Protecting minors against pornography seems to be complex


Western Europe


Photo Unsplash, Jay Wennington

The French government wants to protect minors against pornographic images. However, this seems to be a complex issue. Possible solutions are wiped off the table because they violate the privacy of internet users too much.

The French government has been working on a regulation to prevent minors from being confronted with pornographic images for months. However, nothing has changed so far, and the age at which children see pornography for the first time even continues to drop. That is reported by La Croix.

To find out whether an internet user is a minor or an adult, websites have to collect data. They could, for example, use credit card information to identify minors. The idea came from Secretary of State for Children Charlotte Caubel. She argued that entering a payment system would create a way of alerting parents when their children make a financial transaction to a pornographic website. “I receive an alert when my child uses his credit card. And then I can see if it goes to YouPorn, for example”, she said to the National Assembly.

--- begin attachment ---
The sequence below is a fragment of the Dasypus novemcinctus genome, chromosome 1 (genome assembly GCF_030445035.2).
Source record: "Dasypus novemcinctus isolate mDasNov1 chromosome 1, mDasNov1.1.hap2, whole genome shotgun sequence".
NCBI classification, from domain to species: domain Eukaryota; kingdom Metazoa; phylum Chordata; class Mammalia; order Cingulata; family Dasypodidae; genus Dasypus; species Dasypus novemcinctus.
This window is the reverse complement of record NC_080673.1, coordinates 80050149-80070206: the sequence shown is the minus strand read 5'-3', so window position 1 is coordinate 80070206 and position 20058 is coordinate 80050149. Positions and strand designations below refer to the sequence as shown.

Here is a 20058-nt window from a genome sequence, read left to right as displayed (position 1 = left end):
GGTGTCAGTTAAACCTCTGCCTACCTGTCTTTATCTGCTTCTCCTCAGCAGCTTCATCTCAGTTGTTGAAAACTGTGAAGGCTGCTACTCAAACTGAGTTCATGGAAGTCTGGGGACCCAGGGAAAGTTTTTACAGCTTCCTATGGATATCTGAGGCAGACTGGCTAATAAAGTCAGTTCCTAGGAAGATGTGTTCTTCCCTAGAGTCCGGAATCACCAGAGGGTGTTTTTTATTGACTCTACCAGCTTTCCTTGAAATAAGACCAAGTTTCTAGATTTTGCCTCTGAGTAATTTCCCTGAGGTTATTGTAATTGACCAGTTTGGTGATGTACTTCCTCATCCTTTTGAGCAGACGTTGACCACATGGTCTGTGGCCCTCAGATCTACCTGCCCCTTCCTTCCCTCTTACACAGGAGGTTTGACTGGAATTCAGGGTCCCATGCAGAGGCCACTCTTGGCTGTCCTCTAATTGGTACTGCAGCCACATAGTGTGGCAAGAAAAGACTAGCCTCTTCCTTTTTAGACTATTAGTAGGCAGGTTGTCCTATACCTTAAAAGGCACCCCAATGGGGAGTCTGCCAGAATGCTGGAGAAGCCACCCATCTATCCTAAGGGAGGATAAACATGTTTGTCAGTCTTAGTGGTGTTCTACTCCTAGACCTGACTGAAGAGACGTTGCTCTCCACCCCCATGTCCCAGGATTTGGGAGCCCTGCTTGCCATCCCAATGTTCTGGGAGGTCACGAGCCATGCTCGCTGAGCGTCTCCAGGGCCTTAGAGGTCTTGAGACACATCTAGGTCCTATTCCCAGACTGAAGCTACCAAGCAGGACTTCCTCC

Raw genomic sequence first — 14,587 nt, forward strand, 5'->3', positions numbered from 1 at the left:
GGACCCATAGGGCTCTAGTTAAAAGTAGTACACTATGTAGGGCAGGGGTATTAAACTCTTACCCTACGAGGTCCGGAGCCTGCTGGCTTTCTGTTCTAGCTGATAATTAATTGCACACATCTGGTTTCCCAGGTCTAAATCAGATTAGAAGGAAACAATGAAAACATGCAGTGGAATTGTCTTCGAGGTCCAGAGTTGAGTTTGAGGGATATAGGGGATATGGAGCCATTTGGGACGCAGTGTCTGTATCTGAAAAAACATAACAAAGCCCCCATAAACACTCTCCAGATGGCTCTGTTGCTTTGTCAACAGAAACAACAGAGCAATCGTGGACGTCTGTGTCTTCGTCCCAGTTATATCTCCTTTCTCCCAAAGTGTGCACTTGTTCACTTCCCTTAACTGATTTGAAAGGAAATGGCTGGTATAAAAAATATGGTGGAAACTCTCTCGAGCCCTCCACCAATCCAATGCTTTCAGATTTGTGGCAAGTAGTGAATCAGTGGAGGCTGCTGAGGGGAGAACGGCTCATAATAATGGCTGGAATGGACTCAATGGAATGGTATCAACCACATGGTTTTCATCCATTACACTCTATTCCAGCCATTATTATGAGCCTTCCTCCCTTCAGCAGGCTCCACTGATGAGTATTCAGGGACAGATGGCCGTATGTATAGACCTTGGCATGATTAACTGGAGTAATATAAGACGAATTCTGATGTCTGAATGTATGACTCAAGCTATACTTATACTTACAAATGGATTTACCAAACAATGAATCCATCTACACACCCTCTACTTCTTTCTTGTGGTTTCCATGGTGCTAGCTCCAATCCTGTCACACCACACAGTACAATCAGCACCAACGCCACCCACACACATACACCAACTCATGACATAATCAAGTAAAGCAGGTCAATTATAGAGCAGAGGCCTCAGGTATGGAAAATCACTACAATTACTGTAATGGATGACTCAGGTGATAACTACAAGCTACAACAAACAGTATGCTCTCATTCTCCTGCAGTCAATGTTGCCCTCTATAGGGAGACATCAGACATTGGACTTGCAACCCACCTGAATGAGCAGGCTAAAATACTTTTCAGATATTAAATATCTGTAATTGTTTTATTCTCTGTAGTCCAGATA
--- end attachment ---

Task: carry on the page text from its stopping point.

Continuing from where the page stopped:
Personal data

However, this way of data collection would be incompatible with the French guidelines regarding protecting personal data, as pornographic websites would be able to access data about people who click on their websites.

Instead, the solution should be sought in the area of a “trusted third party”, the French commission of information and freedom (Cnil) and the Center of Expertise for Digital Regulation argue. A third party should then validate the age of a user. An individual should check this third party, Cnil proposed.

Yet, the question remains whether protecting minors against pornography is the responsibility of the state or of private parties. Nathalie Janson, economist and specialist in cryptocurrency, points out that the banking sector already has some regulations in place to identify minors online. Nevertheless, she pleads for national guidelines. “The State must establish precise specifications and heavily sanction any breaches.”



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